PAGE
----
Read What’s the next step in the lawsuit over the Rodman Dam? - “It’s 50 years and counting for this Florida battle. In 1968, the Cross Florida Barge Canal began construction. The state intended to dig a ditch across Florida to connect the Gulf of Mexico and the Atlantic Ocean. At the thought of that, a non-profit group called the Florida Defenders of the Environment was created. They eventually succeeded at stopping the barge canal plans and removed all of the physical structures the Cross Florida Barge Canal created. All structures except one. That one is the Rodman Dam. Located in both Putnam and Marion counties, the dam allows for the existence of the Rodman Reservoir. Additionally, the water there gets filtered through the dam and flows into the St. Johns River. However, plaintiffs in a lawsuit filed two years ago say the Ocklawaha River (adjacent to St. Johns) is harmed in the process. The Florida Defenders of the Environment filed a federal lawsuit in 2017 against the U.S. Forest Service on the grounds that the federal agency’s permit to keep the dam expired in the 1990s. Two years later, a federal judge on Monday made a decision in that lawsuit. Harvey E. Schlesinger, the judge, came to the conclusion that his court didn’t have jurisdiction to rule on this case. Joseph Little, one of the lawyers with the Florida Defenders of the Environment who filed the lawsuit to remove the dam, said that they had about 30 days to decide their next course of action. They could either ask the judge for a rehearing or appeal the case to the federal circuit court of appeals. “This is a once in a career kind of case,” Little said. “The FDE have been working to see the Ocklawaha river restored for 50 years now…” Julia Collins reports for WUFT.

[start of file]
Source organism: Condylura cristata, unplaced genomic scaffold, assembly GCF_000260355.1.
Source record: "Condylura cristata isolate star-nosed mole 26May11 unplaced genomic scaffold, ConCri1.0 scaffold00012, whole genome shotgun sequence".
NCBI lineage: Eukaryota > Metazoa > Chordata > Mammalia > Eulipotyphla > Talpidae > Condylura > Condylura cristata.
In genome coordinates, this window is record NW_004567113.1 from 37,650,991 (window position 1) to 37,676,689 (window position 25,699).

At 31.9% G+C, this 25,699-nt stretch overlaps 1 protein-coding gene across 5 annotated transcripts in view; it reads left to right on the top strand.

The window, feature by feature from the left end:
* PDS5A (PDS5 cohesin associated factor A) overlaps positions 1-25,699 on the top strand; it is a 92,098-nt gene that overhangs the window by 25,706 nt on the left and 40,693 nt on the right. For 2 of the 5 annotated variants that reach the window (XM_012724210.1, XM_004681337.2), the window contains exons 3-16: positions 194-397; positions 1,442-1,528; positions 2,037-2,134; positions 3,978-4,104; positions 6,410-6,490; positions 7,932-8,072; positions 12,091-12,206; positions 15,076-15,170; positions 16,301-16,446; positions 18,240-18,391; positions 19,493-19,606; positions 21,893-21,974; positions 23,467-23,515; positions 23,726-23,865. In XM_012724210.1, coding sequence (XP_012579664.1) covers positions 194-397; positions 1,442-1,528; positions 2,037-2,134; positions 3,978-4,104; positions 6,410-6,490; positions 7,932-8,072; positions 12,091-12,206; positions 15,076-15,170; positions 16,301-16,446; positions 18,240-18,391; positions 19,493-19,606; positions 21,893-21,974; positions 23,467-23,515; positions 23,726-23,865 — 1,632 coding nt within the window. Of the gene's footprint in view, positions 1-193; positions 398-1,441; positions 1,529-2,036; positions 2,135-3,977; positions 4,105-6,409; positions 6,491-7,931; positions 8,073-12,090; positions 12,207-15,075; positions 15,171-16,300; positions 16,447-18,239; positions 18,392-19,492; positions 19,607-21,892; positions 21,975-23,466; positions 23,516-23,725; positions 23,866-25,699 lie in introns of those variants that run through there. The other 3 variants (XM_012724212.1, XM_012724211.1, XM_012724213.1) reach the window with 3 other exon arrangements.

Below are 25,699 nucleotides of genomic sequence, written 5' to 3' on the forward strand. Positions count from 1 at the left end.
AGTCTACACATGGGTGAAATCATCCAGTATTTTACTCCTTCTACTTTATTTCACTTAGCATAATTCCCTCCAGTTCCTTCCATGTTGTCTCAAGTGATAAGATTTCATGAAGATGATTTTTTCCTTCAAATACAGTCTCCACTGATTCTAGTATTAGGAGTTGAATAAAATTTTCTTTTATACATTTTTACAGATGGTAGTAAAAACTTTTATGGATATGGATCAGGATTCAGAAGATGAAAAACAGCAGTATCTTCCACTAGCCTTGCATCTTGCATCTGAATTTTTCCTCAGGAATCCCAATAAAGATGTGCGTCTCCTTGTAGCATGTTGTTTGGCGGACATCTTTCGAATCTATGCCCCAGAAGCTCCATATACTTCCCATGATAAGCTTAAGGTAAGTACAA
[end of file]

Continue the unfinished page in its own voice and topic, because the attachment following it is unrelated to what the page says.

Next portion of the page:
Read Red tide, fish kills return to Southwest Florida - “Red tide has returned to Collier County beaches while a low-density patch of red tide has lingered offshore of Lee County for about a week. The latest test results for Collier County show red tide is present at four of the five test sites. Test results for water samples collected Monday showed Tuesday that the Florida red tide organism, Karenia brevis, was detected at medium concentrations at Barefoot Beach and Vanderbilt Beach. Low concentrations were found at Seagate Beach and the Naples Pier. Only South Marco Beach did not have red tide present...Red tide blooms have been documented along Florida’s Gulf Coast since the 1840s, according to the FWC. However, scientists think nutrients running off the Florida landscape increase the frequency and duration of these events. Karenia brevis, the red tide organism in Florida, produces brevetoxins that can affect the central nervous system of fish and other vertebrates, killing them. Last year, Southwest Florida and other parts of the state were plagued by one of the worst red tide spells in recent memory as toxic algae ravaged beaches and marine life. That red tide bloom began in October 2017 and lasted until February 2019…” Patrick Riley reports for Naples Daily News.